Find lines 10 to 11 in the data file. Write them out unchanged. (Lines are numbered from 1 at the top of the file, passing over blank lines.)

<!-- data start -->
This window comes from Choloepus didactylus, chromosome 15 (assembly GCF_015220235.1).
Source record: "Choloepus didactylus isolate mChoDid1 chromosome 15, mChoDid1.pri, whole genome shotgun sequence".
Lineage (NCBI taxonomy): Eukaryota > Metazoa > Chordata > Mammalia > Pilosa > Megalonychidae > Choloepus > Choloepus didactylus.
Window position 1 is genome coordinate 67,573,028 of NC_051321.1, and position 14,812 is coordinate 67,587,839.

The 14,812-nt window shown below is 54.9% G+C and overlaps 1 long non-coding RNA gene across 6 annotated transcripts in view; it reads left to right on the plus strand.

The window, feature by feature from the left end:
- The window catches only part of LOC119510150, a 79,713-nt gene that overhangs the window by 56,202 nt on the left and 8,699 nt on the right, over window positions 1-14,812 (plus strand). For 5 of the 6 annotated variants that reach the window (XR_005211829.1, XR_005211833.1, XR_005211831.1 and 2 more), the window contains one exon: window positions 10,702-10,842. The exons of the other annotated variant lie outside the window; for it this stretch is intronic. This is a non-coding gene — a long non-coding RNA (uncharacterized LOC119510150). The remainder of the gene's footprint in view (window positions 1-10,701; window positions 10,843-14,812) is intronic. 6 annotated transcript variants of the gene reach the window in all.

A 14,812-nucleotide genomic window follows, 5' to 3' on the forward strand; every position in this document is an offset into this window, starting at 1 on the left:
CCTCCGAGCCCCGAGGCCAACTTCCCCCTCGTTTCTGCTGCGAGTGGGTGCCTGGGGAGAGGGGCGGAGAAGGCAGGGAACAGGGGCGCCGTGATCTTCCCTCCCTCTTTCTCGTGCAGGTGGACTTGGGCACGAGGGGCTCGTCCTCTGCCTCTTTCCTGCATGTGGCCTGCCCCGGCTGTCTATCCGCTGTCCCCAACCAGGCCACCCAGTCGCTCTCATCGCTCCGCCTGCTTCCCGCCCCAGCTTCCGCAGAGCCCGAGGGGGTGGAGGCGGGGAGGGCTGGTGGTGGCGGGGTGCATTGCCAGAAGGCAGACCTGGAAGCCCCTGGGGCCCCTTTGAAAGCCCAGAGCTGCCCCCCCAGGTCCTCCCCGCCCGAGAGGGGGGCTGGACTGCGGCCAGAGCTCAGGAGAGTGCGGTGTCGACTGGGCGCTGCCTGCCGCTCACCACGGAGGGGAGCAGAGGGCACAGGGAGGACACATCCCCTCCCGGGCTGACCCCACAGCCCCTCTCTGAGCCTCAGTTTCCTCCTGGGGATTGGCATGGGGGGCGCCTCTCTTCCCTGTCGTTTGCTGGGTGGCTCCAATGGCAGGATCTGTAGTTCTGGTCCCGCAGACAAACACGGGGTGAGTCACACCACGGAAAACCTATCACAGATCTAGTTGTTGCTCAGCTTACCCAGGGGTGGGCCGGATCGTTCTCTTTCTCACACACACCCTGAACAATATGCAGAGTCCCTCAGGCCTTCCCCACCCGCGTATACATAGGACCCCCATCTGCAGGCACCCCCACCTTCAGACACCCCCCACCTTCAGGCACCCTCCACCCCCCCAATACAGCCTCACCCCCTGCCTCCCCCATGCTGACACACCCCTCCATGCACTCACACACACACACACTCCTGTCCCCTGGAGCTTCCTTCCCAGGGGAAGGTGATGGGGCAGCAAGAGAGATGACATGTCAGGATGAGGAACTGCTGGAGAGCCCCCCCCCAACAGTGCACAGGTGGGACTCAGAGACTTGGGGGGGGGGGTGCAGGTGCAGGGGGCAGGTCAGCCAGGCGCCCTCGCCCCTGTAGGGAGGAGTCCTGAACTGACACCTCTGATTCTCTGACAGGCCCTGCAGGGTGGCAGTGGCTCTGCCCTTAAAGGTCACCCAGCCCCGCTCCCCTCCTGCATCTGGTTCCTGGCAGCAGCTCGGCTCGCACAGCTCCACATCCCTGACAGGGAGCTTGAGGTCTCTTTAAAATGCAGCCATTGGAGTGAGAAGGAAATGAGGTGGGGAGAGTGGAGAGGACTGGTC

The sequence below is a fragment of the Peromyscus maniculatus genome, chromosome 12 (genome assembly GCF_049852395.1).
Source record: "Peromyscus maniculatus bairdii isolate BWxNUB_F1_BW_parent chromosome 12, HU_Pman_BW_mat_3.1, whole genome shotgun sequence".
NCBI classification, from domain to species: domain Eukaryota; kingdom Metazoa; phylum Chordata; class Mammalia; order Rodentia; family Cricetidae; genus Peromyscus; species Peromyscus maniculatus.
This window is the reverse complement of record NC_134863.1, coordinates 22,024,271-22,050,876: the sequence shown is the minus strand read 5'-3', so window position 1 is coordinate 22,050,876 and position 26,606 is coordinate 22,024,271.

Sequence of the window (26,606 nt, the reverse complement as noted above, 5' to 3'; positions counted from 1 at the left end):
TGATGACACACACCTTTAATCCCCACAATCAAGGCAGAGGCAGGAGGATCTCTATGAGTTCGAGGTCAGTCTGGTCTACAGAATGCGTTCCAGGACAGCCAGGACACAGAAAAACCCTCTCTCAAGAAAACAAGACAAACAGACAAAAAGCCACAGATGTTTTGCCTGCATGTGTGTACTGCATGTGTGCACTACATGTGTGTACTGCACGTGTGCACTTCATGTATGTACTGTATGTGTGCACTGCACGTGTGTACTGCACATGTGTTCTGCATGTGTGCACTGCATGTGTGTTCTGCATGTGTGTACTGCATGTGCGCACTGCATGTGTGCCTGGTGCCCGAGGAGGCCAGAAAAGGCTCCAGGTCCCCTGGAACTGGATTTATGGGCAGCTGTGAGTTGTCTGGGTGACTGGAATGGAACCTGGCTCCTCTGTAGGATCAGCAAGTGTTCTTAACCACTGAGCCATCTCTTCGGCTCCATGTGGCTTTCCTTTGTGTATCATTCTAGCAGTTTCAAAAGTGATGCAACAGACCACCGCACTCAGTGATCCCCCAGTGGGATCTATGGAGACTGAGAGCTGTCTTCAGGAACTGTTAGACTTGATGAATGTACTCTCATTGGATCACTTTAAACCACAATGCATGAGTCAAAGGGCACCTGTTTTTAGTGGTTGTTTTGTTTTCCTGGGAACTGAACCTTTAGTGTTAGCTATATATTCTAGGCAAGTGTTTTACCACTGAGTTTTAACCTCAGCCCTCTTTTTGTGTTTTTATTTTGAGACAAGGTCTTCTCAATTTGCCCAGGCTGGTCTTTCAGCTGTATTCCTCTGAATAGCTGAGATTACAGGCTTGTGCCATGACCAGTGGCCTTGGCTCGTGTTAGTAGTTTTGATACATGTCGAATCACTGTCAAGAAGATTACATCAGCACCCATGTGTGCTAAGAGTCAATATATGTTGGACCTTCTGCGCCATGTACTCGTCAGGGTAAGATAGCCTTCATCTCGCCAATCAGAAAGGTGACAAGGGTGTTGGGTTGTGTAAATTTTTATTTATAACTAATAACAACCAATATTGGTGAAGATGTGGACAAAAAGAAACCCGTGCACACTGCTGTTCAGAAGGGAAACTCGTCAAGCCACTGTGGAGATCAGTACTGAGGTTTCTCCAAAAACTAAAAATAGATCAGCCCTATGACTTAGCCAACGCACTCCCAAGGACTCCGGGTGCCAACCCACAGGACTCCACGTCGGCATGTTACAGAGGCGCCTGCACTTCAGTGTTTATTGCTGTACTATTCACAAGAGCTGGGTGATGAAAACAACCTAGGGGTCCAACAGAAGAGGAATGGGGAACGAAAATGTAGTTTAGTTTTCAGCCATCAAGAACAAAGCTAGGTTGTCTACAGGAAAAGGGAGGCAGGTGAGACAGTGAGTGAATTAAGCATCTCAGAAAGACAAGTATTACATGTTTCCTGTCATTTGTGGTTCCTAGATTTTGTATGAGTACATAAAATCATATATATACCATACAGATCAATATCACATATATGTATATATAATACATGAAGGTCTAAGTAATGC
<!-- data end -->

The sequence below is a fragment of the Peromyscus maniculatus genome, chromosome 12 (genome assembly GCF_049852395.1).
Source record: "Peromyscus maniculatus bairdii isolate BWxNUB_F1_BW_parent chromosome 12, HU_Pman_BW_mat_3.1, whole genome shotgun sequence".